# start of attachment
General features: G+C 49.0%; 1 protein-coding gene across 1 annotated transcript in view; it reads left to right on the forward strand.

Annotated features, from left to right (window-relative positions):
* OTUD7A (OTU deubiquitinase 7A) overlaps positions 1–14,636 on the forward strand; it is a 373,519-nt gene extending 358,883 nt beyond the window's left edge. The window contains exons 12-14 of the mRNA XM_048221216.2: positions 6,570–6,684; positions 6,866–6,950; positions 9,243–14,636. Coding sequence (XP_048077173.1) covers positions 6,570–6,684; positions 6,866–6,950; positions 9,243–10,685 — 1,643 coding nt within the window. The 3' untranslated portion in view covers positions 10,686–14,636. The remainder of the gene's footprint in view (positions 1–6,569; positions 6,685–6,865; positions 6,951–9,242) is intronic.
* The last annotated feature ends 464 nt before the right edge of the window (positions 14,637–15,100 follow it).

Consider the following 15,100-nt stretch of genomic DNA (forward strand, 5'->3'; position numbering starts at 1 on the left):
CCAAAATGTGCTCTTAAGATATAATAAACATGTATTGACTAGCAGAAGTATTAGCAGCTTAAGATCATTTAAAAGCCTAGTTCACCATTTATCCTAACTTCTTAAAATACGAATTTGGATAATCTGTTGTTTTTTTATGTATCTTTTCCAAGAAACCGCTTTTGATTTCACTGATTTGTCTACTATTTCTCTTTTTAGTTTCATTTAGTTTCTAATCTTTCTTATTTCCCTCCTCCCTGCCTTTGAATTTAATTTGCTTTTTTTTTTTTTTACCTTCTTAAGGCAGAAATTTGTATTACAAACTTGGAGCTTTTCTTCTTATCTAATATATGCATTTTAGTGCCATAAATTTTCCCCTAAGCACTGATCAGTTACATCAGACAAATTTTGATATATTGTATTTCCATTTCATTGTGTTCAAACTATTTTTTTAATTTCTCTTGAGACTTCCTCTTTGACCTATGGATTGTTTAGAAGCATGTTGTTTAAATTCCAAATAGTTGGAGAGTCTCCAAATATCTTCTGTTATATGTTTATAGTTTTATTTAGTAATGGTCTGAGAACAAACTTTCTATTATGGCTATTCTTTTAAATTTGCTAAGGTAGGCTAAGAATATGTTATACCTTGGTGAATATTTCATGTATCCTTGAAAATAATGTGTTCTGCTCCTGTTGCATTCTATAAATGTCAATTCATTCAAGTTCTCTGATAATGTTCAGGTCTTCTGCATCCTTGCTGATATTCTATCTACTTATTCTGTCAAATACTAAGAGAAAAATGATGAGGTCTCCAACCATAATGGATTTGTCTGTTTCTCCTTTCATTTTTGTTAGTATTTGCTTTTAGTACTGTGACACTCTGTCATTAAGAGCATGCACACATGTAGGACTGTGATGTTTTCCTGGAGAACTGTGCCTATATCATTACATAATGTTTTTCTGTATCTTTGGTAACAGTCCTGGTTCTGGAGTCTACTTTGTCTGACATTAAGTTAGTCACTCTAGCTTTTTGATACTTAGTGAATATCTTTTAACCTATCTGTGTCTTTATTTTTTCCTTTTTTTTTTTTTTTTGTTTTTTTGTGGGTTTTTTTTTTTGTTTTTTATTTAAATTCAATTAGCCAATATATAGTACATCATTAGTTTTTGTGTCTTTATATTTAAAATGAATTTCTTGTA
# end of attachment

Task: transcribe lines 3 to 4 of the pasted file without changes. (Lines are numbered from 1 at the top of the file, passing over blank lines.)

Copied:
* OTUD7A (OTU deubiquitinase 7A) overlaps positions 1–14,636 on the forward strand; it is a 373,519-nt gene extending 358,883 nt beyond the window's left edge. The window contains exons 12-14 of the mRNA XM_048221216.2: positions 6,570–6,684; positions 6,866–6,950; positions 9,243–14,636. Coding sequence (XP_048077173.1) covers positions 6,570–6,684; positions 6,866–6,950; positions 9,243–10,685 — 1,643 coding nt within the window. The 3' untranslated portion in view covers positions 10,686–14,636. The remainder of the gene's footprint in view (positions 1–6,569; positions 6,685–6,865; positions 6,951–9,242) is intronic.
* The last annotated feature ends 464 nt before the right edge of the window (positions 14,637–15,100 follow it).